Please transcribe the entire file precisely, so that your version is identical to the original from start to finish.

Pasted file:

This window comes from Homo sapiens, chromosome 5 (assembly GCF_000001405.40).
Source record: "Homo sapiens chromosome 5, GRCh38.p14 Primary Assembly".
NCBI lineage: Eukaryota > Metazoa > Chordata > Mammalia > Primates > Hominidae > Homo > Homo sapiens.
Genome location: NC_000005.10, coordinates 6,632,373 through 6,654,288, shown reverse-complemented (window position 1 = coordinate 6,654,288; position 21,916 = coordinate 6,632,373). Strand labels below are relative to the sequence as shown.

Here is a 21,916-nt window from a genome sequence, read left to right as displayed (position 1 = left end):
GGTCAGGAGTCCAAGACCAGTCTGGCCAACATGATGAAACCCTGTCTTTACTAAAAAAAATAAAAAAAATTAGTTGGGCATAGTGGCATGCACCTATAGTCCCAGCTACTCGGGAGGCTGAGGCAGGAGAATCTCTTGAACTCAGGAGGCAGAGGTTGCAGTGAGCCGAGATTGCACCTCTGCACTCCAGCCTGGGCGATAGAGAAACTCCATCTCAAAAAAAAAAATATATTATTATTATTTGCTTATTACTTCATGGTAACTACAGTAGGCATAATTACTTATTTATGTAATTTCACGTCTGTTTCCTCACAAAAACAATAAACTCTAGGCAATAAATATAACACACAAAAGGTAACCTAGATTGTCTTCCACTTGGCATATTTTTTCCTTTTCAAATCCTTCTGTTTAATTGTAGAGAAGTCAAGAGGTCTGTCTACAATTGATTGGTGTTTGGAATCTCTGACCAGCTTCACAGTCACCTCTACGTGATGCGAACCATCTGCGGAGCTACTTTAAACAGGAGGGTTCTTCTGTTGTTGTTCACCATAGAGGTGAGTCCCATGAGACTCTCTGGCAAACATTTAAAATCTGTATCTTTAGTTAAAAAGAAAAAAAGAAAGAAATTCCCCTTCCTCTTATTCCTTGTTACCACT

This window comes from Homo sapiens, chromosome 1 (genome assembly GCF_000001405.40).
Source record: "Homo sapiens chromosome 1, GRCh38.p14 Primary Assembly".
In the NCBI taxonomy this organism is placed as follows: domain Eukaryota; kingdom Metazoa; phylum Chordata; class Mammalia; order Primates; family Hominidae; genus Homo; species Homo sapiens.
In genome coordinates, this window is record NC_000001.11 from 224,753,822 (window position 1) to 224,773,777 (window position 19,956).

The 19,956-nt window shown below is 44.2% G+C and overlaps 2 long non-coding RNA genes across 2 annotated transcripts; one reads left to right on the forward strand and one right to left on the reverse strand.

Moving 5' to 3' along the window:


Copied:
This window comes from Homo sapiens, chromosome 5 (assembly GCF_000001405.40).
Source record: "Homo sapiens chromosome 5, GRCh38.p14 Primary Assembly".
NCBI lineage: Eukaryota > Metazoa > Chordata > Mammalia > Primates > Hominidae > Homo > Homo sapiens.
Genome location: NC_000005.10, coordinates 6,632,373 through 6,654,288, shown reverse-complemented (window position 1 = coordinate 6,654,288; position 21,916 = coordinate 6,632,373). Strand labels below are relative to the sequence as shown.

Here is a 21,916-nt window from a genome sequence, read left to right as displayed (position 1 = left end):
GGTCAGGAGTCCAAGACCAGTCTGGCCAACATGATGAAACCCTGTCTTTACTAAAAAAAATAAAAAAAATTAGTTGGGCATAGTGGCATGCACCTATAGTCCCAGCTACTCGGGAGGCTGAGGCAGGAGAATCTCTTGAACTCAGGAGGCAGAGGTTGCAGTGAGCCGAGATTGCACCTCTGCACTCCAGCCTGGGCGATAGAGAAACTCCATCTCAAAAAAAAAAATATATTATTATTATTTGCTTATTACTTCATGGTAACTACAGTAGGCATAATTACTTATTTATGTAATTTCACGTCTGTTTCCTCACAAAAACAATAAACTCTAGGCAATAAATATAACACACAAAAGGTAACCTAGATTGTCTTCCACTTGGCATATTTTTTCCTTTTCAAATCCTTCTGTTTAATTGTAGAGAAGTCAAGAGGTCTGTCTACAATTGATTGGTGTTTGGAATCTCTGACCAGCTTCACAGTCACCTCTACGTGATGCGAACCATCTGCGGAGCTACTTTAAACAGGAGGGTTCTTCTGTTGTTGTTCACCATAGAGGTGAGTCCCATGAGACTCTCTGGCAAACATTTAAAATCTGTATCTTTAGTTAAAAAGAAAAAAAGAAAGAAATTCCCCTTCCTCTTATTCCTTGTTACCACT

This window comes from Homo sapiens, chromosome 1 (genome assembly GCF_000001405.40).
Source record: "Homo sapiens chromosome 1, GRCh38.p14 Primary Assembly".
In the NCBI taxonomy this organism is placed as follows: domain Eukaryota; kingdom Metazoa; phylum Chordata; class Mammalia; order Primates; family Hominidae; genus Homo; species Homo sapiens.
In genome coordinates, this window is record NC_000001.11 from 224,753,822 (window position 1) to 224,773,777 (window position 19,956).

The 19,956-nt window shown below is 44.2% G+C and overlaps 2 long non-coding RNA genes across 2 annotated transcripts; one reads left to right on the forward strand and one right to left on the reverse strand.

Moving 5' to 3' along the window: